Dead, dormant … or delusional?

I follow “Overheard in the Newsroom” on Twitter, because it produces occasional gems:


This quote came to mind during a July 7 Vancouver City Council meeting, when councilors were discussing whether the three city council representatives on the C-Tran Board of Directors should vote to terminate a contract with TriMet regarding the operation of light rail. (The next day the C-Tran board ended up not taking any action.)

Here’s from the city minutes, which I’m using because it’s too painful for me to go back and listen to the discussion:


Mayor Leavitt explained that C‐TRAN may discuss whether to explore terminating the contract with TriMet regarding CRC light rail transit due to some board members’ apprehensions that allowing the contract to remain active, although idle, could potentially mean the CRC plans for light rail could be implemented if conditions of the contract regarding that project design were eventually met. Council discussed at length the potential risks involved with seeking to terminate a legal agreement with TriMet vs. allowing the contract to sit dormant; the potential of the contract conditions actually being met and the actual viability of the contract at this point; and options for working in partnership with TriMet to determine how to move forward in regards to the viability of the contract. By concurrence, Council directed its C‐TRAN Board representatives to support working in partnership with TriMet to determine the best next steps with the contract and to not support any termination action that would result in legal action against TriMet or would incur a significant cost to C‐TRAN. 

When Leavitt introduced the subject he laughed a bit, as if acknowledging he thinks it’s ridiculous people are pushing to kill a contract for what he called an “idle” project.

Idle? Is that what we’re calling it now?

Councilor Jack Burkman got into the details of the contract, which was specific to the Columbia River Crossing proposal. You know, the one that died in 2013. Then died again this year.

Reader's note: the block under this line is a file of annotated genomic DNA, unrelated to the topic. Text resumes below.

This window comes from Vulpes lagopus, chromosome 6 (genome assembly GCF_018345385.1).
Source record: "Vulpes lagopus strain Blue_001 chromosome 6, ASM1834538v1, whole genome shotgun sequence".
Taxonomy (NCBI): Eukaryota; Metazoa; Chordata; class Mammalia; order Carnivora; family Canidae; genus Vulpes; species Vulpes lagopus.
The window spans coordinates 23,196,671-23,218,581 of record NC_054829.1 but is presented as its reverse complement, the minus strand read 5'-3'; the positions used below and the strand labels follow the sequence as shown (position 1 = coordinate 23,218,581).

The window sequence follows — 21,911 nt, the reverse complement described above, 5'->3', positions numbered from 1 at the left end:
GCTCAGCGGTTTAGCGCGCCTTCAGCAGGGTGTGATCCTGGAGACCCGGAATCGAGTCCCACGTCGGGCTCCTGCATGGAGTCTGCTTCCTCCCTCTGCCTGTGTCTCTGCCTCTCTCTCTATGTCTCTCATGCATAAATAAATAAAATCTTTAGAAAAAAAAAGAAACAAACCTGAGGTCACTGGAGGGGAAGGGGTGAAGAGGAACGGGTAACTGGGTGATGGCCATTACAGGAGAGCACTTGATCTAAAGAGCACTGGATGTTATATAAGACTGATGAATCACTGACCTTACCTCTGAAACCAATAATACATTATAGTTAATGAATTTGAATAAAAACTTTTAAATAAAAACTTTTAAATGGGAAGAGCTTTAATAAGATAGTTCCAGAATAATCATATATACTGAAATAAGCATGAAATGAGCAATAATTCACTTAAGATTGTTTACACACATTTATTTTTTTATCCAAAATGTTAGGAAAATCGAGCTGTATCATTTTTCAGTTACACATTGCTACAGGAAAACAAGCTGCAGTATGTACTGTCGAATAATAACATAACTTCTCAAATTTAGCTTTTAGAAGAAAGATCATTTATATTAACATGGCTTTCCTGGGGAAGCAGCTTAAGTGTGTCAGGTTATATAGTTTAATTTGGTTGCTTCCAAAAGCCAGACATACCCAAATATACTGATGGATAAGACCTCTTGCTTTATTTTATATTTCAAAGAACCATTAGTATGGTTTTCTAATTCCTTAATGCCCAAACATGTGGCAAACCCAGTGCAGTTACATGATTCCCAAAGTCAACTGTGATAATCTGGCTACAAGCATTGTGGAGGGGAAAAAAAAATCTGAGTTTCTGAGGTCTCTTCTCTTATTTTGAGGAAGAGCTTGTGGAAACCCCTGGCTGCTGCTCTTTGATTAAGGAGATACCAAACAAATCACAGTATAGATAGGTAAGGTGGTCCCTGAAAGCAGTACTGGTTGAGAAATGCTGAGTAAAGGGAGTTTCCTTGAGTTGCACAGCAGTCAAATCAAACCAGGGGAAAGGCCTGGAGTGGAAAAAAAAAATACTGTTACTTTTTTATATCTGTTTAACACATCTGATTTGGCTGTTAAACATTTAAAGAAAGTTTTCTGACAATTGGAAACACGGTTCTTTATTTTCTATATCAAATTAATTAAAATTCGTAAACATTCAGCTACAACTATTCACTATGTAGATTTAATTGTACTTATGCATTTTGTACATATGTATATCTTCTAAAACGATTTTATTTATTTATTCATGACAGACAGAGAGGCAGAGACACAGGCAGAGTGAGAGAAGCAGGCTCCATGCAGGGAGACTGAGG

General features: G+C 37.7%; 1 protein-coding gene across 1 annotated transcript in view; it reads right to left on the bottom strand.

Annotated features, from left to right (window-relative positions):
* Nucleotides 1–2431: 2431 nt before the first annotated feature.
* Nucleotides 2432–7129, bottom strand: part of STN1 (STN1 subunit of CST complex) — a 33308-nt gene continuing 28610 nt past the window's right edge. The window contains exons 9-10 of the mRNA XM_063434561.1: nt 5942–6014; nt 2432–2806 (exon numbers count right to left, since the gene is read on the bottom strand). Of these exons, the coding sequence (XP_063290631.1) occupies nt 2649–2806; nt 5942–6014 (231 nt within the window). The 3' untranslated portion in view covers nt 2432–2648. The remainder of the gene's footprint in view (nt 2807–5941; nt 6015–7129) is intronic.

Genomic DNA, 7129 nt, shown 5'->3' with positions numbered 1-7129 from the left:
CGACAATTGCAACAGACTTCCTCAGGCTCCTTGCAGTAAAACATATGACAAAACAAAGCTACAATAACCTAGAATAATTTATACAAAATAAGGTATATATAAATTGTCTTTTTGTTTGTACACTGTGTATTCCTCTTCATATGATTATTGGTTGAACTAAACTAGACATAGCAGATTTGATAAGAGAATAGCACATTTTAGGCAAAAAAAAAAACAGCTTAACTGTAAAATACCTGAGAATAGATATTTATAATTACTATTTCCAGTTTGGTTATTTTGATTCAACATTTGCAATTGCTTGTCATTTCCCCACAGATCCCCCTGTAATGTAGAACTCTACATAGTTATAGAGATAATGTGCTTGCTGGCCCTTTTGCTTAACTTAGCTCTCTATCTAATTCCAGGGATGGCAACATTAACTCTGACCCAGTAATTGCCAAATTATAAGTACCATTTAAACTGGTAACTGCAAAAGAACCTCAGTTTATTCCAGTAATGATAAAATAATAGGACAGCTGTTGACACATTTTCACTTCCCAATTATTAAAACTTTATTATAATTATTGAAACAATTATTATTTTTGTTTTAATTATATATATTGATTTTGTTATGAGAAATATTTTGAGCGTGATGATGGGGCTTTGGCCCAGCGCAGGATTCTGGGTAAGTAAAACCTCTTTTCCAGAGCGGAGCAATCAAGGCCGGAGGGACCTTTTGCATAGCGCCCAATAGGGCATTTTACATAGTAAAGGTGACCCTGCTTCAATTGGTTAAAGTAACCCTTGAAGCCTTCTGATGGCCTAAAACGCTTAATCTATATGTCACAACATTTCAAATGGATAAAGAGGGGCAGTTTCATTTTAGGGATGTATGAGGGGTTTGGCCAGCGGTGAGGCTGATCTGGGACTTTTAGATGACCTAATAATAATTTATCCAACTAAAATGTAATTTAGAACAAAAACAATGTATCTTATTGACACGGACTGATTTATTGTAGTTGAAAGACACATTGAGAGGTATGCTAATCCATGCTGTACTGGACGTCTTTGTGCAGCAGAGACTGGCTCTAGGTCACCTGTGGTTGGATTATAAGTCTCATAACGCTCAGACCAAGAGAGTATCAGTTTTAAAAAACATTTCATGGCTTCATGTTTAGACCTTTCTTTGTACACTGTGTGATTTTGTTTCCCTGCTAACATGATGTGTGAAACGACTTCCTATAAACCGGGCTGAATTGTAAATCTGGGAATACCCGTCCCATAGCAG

Councilor Anne McEnerny-Ogle said, “The question comes down to, ‘Is CRC dormant, or is CRC dead?'”

“As Councilmember Burkman pointed out, there are so many restrictions that need to happen before this contract is implemented I believe there’s an opportunity to ask TriMet to void the contract,” McEnerny-Ogle said.

“It sounds like Anne hit the nail on the head,” said Councilor Alishia Topper.  “Is CRC dormant, or is it dead? That’s the million-dollar question.”  A lot of resources went into creating that contract, Topper said, “and until that question can be answered with a definitive response, it seems premature to terminate it.”

Wait. That’s a million-dollar question? One that hasn’t been definitively answered?

Let’s hear from Councilor Larry Smith.

“The realist inside of me says that the CRC is dead … I don’t think it’s dormant,” Smith said.

Smith said his No. 1 priority is replacing the Interstate 5 bridge and he thinks the TriMet contract will impede progress to creating partnerships with people who opposed the CRC. But then his inner realist also tells him that Oregon won’t want a replacement bridge without light rail, so it’s no use trying to win over the anti-light rail crowd.

As noted in the minutes, the group agreed to suggest asking TriMet if the contract can be voided with no penalty. (I question the accuracy of the minutes, as I thought councilors wanted assurance there’d be no legal action against C-Tran for terminating the contract, not against TriMet, and Burkman was clear that he wanted no cost, not “no significant cost.”)

But the question, “Dormant or dead?” was answered only by Smith, or at least his “inner realist.”

I guess I don’t understand the meaning of the word “dead.” And that’s fine. The Board of Clark County Commissioners took it upon themselves to define integrity, so the Vancouver City Council can decide to define “dead.”










Stephanie Rice

Stephanie Rice

I cover Vancouver city government. Reach me at or 360-735-4508.

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